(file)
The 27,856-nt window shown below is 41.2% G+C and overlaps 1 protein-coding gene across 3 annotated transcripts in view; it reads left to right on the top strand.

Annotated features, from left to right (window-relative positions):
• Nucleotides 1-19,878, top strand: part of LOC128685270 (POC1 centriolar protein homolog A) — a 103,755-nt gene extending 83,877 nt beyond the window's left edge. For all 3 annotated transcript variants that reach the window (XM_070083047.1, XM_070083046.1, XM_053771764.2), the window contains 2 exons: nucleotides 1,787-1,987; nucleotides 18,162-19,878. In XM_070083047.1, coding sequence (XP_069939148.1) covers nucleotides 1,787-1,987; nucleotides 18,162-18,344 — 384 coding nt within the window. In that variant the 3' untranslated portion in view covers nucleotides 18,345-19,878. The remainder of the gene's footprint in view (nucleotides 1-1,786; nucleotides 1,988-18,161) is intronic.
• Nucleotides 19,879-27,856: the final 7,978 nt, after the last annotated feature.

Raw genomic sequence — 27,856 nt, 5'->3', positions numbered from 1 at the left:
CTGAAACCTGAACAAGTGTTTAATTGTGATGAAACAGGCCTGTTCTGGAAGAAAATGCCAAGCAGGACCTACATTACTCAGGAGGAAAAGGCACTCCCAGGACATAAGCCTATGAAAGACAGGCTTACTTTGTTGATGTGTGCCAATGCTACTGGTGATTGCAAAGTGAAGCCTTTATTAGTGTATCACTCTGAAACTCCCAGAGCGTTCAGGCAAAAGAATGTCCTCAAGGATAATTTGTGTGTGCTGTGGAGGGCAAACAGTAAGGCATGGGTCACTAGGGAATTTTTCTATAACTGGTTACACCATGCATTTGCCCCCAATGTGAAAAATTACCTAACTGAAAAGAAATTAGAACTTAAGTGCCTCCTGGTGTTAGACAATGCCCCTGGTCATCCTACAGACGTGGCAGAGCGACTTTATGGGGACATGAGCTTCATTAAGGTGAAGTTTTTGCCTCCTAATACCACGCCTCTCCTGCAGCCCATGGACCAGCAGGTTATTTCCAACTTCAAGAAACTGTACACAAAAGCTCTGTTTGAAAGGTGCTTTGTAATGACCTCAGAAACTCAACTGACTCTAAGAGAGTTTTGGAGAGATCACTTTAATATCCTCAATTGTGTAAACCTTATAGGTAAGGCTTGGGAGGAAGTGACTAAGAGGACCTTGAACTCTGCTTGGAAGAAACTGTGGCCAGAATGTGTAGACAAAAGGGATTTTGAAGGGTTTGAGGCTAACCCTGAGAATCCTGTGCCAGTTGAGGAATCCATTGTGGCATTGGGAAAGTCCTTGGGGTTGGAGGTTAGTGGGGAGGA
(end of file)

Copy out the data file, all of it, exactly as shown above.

The 27,856-nt window shown below is 41.2% G+C and overlaps 1 protein-coding gene across 3 annotated transcripts in view; it reads left to right on the top strand.

Annotated features, from left to right (window-relative positions):
• Nucleotides 1-19,878, top strand: part of LOC128685270 (POC1 centriolar protein homolog A) — a 103,755-nt gene extending 83,877 nt beyond the window's left edge. For all 3 annotated transcript variants that reach the window (XM_070083047.1, XM_070083046.1, XM_053771764.2), the window contains 2 exons: nucleotides 1,787-1,987; nucleotides 18,162-19,878. In XM_070083047.1, coding sequence (XP_069939148.1) covers nucleotides 1,787-1,987; nucleotides 18,162-18,344 — 384 coding nt within the window. In that variant the 3' untranslated portion in view covers nucleotides 18,345-19,878. The remainder of the gene's footprint in view (nucleotides 1-1,786; nucleotides 1,988-18,161) is intronic.
• Nucleotides 19,879-27,856: the final 7,978 nt, after the last annotated feature.

Raw genomic sequence — 27,856 nt, 5'->3', positions numbered from 1 at the left:
CTGAAACCTGAACAAGTGTTTAATTGTGATGAAACAGGCCTGTTCTGGAAGAAAATGCCAAGCAGGACCTACATTACTCAGGAGGAAAAGGCACTCCCAGGACATAAGCCTATGAAAGACAGGCTTACTTTGTTGATGTGTGCCAATGCTACTGGTGATTGCAAAGTGAAGCCTTTATTAGTGTATCACTCTGAAACTCCCAGAGCGTTCAGGCAAAAGAATGTCCTCAAGGATAATTTGTGTGTGCTGTGGAGGGCAAACAGTAAGGCATGGGTCACTAGGGAATTTTTCTATAACTGGTTACACCATGCATTTGCCCCCAATGTGAAAAATTACCTAACTGAAAAGAAATTAGAACTTAAGTGCCTCCTGGTGTTAGACAATGCCCCTGGTCATCCTACAGACGTGGCAGAGCGACTTTATGGGGACATGAGCTTCATTAAGGTGAAGTTTTTGCCTCCTAATACCACGCCTCTCCTGCAGCCCATGGACCAGCAGGTTATTTCCAACTTCAAGAAACTGTACACAAAAGCTCTGTTTGAAAGGTGCTTTGTAATGACCTCAGAAACTCAACTGACTCTAAGAGAGTTTTGGAGAGATCACTTTAATATCCTCAATTGTGTAAACCTTATAGGTAAGGCTTGGGAGGAAGTGACTAAGAGGACCTTGAACTCTGCTTGGAAGAAACTGTGGCCAGAATGTGTAGACAAAAGGGATTTTGAAGGGTTTGAGGCTAACCCTGAGAATCCTGTGCCAGTTGAGGAATCCATTGTGGCATTGGGAAAGTCCTTGGGGTTGGAGGTTAGTGGGGAGGA